I recently came across Casa Chitalpa and realized I’d also been liking her Instagram page. Carol Chastain shares FREE printables on her blog each month that are useful and the twins have liked. As part of our How We Homeschool series, I reached out to ask her to share more about how she homeschooled, the highs and lows.
She graciously gave VKZ a rundown of her day-to-day as a homeschooling mom. Chastain homeschools three of her younger children, ages 9, 7, and 4. A prolific blogger and busines owner, she shared with VKZ what curriculum she and her kids love most and advice to parents who are looking into homechooling…and those who may need some inspiration.
What curriculum do you use?
I am the type of teacher that loves to have loads of resources on hand (including access to the library). I would say our style of learning is Charlotte Mason based with a splash of many other learning types added in. I love to use Ambleside Online and Beautiful Feet Books for reading recommendations. I use several things for math- specifically Math U See (Demme) and Math Lessons For a Living Education (Master Books) for everyday worksheets.
We love doing nature studies and use Exploring Nature with Children, created by Lynn Seddon of Raising Little Shoots: this is a weekly guide focused on a particular theme- Moon, Pond Study, Birds, etc. I love to use science resources from Answers in Genesis: “God’s Design for Life” to add in as well. For History we have been doing Early American History from Beautiful Feet Books. Our current focus is on Buffalo Bill. I add in notebooks for narration (this incorporates handwriting as well.)
“Keep track of your progress- not lack of perfection. There will be areas that flourish naturally and others that seem to inch their way along.”
What curriculum do you recommend for those starting out?
This is a loaded question…Today there is so much out there in terms of reviews, videos, and it is easy to become overwhelmed. I think the best way to go about choosing a curriculum is to evaluate your personal needs as a teacher, for your students, and your family lifestyle. Trial and error will help you to hone in on this and grow your confidence. There is no “one way” to homeschool, and this generation is very blessed to have access to all the ways!
“…allowing them to express educational interests and pursue them at a deeper level than someone who is in a traditional school setting.”
Why did you decide to homeschool?
I would say first and foremost, our faith. Having the opportunity to shape and mold the minds of our children and teach them freely was the biggest draw. The second reason would be, to have them actually be with us, spending time as a family while they are little. Thirdly, it would be allowing them to express educational interests and pursue them at a deeper level than someone who is in a traditional school setting.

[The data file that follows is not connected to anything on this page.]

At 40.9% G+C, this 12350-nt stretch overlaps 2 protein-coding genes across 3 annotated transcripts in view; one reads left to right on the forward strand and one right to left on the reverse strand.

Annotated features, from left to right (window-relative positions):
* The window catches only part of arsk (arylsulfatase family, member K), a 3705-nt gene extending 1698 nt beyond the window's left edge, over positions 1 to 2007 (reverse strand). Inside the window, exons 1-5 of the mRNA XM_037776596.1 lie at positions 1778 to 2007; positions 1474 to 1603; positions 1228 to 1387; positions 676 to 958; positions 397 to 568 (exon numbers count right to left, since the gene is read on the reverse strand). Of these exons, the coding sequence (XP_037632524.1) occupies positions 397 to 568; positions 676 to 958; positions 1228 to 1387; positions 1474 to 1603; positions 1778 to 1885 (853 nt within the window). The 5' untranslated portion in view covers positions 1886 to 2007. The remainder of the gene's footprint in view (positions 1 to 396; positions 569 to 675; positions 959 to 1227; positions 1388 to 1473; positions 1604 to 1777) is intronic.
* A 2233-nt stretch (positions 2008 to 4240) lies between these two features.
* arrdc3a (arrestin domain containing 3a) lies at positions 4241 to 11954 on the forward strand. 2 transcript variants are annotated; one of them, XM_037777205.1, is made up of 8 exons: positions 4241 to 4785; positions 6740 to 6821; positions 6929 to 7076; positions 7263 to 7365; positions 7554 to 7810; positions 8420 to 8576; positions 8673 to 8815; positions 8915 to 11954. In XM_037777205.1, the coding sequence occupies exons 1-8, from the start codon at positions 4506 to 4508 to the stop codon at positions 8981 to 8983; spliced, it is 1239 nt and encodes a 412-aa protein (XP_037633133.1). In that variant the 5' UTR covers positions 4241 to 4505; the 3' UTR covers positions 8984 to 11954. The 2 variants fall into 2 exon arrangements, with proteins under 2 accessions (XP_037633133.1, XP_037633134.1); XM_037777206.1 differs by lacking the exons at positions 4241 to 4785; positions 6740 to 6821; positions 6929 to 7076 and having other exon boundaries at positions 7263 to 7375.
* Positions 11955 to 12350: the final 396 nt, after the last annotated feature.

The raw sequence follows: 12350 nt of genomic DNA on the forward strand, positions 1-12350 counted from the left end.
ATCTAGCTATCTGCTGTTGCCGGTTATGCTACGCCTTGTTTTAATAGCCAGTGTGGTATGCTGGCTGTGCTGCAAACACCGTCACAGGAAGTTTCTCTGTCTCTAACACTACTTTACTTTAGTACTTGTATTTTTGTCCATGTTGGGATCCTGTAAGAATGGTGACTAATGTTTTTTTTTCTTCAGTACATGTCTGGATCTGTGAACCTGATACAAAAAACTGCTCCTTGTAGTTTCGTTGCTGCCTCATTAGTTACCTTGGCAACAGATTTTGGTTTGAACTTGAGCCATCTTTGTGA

What has inspired you in your homeschooling?
The first thing that comes to my mind is my husband’s encouragement in the day to day; to keep pressing forward, even when and especially when it is hard. We both value education and continue to find reassurance in this choice.
What does the typical day look like?
We generally start with breakfast, I will sip my coffee and start off our “Morning Meeting” while the children eat. This includes our Bible, read-alouds, geography, poetry, and memory work. The meeting adjourns and everyone does a bit of tidying and chores. We pick back up at our school table with other subjects and I rotate which kid I am helping. We do this while simultaneously making sure the toddler hasn’t grabbed the toilet bowl brush or started creating a crayon masterpiece on the tile floors.
I don’t have “time restrictions” but more of a “flow” and general “block schedule” for these things getting done. We naturally break around 9:30 or 10 a.m. We go on a walk-to enjoy and explore nature, sometimes we even end up at a park. When we come back we all do a bit of nature journaling and then it is lunch time. From 12:30-2:30 we will pick up where we left off and do our group studies.
What tips can you offer parents who are considering homeschooling?
To keep track of your progress- not lack of perfection. There will be areas that flourish naturally and others that seem to inch their way along. To allow and plan for “interruptions.” They will happen. Schedule breaks. This was something I had to grow in and unfortunately, I learned this lesson by failing to take a break.
I became extremely weary, questioning everything we were doing, frustrated by what I really had no control over. Taking a break was the one thing that allowed me to regain focus and find my way back to the initial reasons we started homeschooling.